The Queen of Asian Drama is Back with more Irreverent Reviews and Snarky Commentary.

Sunday, August 01, 2010

Tengoku no Daisuke e / 天国のダイスケへ


To Daisuke in Heaven ~ Hakone Ekiden ga Musunda Kizuna ~



2003 Japanese movie based on the real-life dilemma of a college student on a relay track team whose promising future is cut short by leukemia.

The movie, however, is based on the personal life of an arrogant reporter who covered his sports career and who ended up changing his outlook on life as a result of his having met the young boy with such spirit and drive.

Sato Daisuke (Oguri Shun) is the determined twenty-three year old on the track team who wants desperately to win a relay marathon their school hasn't participated in in over thirteen years.

Yohei Iida, (Fukuyama Masaharu), is the cynical and selfish reporter for a prominent newspaper read around the country, and because he refuses to accept the help of his co-workers, he ends up making a huge mistake that costs him is Political Reporter position at the paper, thus relegating him to the 'useless' and 'unworthy of being called news' sports department.

Iida's first assignment is at Takushoku University, where he is asked to cover the relay marathon race, and it isn't long after he first meets Daisuke that the stiff reporter begins to come undone.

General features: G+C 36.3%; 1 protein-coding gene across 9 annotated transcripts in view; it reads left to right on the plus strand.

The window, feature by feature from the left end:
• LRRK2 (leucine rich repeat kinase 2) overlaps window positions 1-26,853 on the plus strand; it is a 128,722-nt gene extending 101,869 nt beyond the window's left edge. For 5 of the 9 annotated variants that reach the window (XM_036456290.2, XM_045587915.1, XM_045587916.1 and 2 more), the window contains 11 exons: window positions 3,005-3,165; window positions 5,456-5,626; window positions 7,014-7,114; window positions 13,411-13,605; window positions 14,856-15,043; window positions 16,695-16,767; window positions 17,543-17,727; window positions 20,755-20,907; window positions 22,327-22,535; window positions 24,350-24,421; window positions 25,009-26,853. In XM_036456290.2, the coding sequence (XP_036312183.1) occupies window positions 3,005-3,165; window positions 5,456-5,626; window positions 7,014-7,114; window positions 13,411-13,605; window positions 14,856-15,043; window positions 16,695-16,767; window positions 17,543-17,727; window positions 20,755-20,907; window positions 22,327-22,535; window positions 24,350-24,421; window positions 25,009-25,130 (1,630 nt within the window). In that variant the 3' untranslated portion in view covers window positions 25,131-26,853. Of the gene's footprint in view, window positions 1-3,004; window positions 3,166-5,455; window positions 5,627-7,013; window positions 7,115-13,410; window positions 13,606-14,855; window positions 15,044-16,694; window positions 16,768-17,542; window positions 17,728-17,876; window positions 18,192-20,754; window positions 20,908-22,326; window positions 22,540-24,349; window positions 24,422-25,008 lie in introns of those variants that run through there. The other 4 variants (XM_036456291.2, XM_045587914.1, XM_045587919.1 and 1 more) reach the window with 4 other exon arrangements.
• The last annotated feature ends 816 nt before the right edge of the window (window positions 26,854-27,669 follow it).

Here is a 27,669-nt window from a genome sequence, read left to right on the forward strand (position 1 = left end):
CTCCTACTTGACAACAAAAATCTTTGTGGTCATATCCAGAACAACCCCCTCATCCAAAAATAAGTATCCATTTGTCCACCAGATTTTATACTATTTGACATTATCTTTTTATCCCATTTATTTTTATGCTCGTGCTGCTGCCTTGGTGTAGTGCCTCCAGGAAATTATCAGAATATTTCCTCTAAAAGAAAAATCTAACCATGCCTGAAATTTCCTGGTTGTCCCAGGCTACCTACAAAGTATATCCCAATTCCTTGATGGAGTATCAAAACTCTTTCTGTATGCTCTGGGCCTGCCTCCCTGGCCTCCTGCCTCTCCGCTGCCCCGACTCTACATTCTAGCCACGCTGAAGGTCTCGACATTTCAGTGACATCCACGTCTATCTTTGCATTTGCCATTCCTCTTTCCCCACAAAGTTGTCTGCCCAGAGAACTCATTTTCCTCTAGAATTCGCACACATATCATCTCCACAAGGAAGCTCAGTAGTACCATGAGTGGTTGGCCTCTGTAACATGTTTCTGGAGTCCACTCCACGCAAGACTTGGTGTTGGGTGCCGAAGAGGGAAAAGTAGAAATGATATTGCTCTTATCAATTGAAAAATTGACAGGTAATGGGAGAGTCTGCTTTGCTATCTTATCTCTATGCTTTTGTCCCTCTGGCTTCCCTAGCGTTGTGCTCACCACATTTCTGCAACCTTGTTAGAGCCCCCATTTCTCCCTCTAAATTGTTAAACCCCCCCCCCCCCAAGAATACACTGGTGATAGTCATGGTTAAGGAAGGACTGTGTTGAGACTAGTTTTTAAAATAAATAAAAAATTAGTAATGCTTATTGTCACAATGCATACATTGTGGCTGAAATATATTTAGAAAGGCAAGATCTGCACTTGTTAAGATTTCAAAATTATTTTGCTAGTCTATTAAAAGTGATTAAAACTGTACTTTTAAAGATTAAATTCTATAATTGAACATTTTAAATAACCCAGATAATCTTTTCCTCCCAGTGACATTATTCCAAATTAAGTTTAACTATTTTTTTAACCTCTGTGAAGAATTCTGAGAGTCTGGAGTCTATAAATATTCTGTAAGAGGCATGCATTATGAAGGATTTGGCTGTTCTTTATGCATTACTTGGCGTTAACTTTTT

He has a boat-load of life lessons to learn at his age, and it isn't, entirely ironic that a majority of those lessons are learned from a boy ten years his junior.

Stories like this make me wonder if it isn't, perhaps true that God actually selects certain people to a call to greatness through another, less fortunate soul.

I mean - why can't stuff like this happen to everyone who needs it?

Wouldn't that make this a better world in which to live?

Like, why only Iida and not someone else if he isn't the only pathetic soul wandering around at a total loss and clueless to the reality that is his actual existence?

Anyhow, this movie was heart-wrenching while not being overly dramatic about it, and it was an interesting story about interesting characters without it being in-your-face lecture series about the contrasts of right versus wrong.

I liked it, and I love Oguri Shun, too.




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